Rheineck, Rothmans and rubber bands

Shay Horay at the Otago Muesum Reserve.  Photo by Gerard O'Brien.
Shay Horay at the Otago Muesum Reserve. Photo by Gerard O'Brien.
Shay Horay - even his name elicits a giggle. Kathryn Nevell looks into some funny business.

The comic performer Shay Horay is in Dunedin for the Fringe Festival, where he stars as super-kitsch bingo caller Keith Preene - a man partial to a Rheineck with a Rothmans chaser.

In contrast, Horay orders a Stella Artois, without flinching - ironic on a day when a festival discussion forum was held on the financial plight of artists.

Horay (29) is one of the lucky few who knew what he wanted to be from a young age and went ahead and did it.

As a 12-year-old in Geraldine, he realised the stage should be his workplace, and pursued that career after finishing high school.

When you split your pants accidentally on stage, and are happy for the extra laughs, you are entitled to conclude you are cut out for the job.

"You have to constantly work at it.

"It takes quite a long time to get to the level of making a living out of it.

"I have done the hard yards... Any other job, if you had been working for 12 years you'd be on a fairly good wicket,'' he says.

The hard yards started aged 18 when, in a harsh application of the showbiz adage "the show must go on'', he went on stage immediately after hearing his beloved grandfather had died.

"We drove past his house about 10 minutes before he died, and I had said, `Nah, we'll stop in later'. My mother rang me at the place. What you want to do is go into mourning, but you have to postpone that because of your job, and the bottom line is that he would have wanted me to do that.''

At the Dunedin Fringe Festival, he is flat out splitting time (not pants) between his comedy bingo show Golden Goose this week, an appearance in Heavenly Burlesque as Rubber Band Boy last week, with the Saturday in between spent in New Plymouth filming for children's television show What Now?

Being busy is good news in his business.

"Otherwise, you're doing the working-in-a-café thing.'' And how often has he done that?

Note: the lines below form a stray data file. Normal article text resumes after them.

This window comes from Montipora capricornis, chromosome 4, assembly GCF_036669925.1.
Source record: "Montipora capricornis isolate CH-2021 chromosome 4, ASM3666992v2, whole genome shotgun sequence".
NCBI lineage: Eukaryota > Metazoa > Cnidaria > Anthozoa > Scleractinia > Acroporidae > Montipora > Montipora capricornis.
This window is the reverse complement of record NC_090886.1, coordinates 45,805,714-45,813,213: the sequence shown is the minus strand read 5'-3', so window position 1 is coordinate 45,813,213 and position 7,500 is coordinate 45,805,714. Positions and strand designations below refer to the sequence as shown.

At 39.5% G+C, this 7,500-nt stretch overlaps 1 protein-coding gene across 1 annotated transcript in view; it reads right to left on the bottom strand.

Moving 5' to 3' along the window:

"Never.''

The turning point came about six years into his career when he invented Rubber Band Boy.

It seems covering your face in rubber bands until you resemble an Egyptian mummy is a bit of a crowd-pleaser.

"Basically, I had done the World Buskers Festival [in Christchurch] about six times. I decided to go overseas to Glastonbury. When you are hanging out with the dudes who you used to aspire to, and all of a sudden they become your peers, you start thinking... I am doing all right".

As to exactly how much he earns, Horay says he's doing better than the average wage. In fact, he's about on a par with an early-career school teacher.

"My mother's happy with me now,'' he says.

But when asked to choose between fame or fortune, he chooses fame (after mulling it over for several minutes and changing his mind twice).

"It's not, for me, about the money. My job is making people laugh and allowing people to have a good time. Everyone needs a few extra laughs in their day.''

His advice to performers trying to make it? "You've got to be diverse with it. That's the way to stay busy. Don't just do TV, or just do live performance. It's not an easy path but if you want it, eventually you get there.''

Later this year, he will perform at the Glastonbury Festival in England, and the granddaddy of the lot, the Edinburgh Fringe Festival.

He seems more excited about Glastonbury and starts jumping around like a Jack Russell at the thought of 180,000 people knee-deep in mud.

It's a far cry from running quiz nights in Christchurch with rockabilly oddball Lindon Puffin. (Do any of these lads have normal names?)

For Horay, success means being able to support his family while continuing to perform, and he is confident he can do that.

"I just got engaged; thinking about having a sprog. To be able to do what I do and support my family - it is possible... [but] I don't think anyone, no matter what their job is, can afford to buy a house at the moment,'' he says.

Horay's fiancée is contortionist Skye Broburg, and she plays Petunia Pink in the Golden Goose bingo show.

"She squeezes herself into a box under half a metre in size.''

Horay's character Keith "the Numbers'' Preene is a 65-year-old man who enjoys calling bingo and, in his spare time, exercising in the nude while smoking.

The character is based partly on his grandfather and partly on an ex-girlfriend's landlord.

The audience plays bingo throughout the show, and there is a chance to win a meat pack, kindly supplied by Jon's Retail Meats. (Who said butchers don't support the arts?)

Horay has been a bingo aficionado for some time and hopes to introduce a younger generation to the game while giving the older set a chance to let rip at a night of bingo madness.

Golden Goose plays at the Fringe Lounge, until Saturday at 7.30pm.

- Kathryn Nevell is a Dunedin freelance writer.

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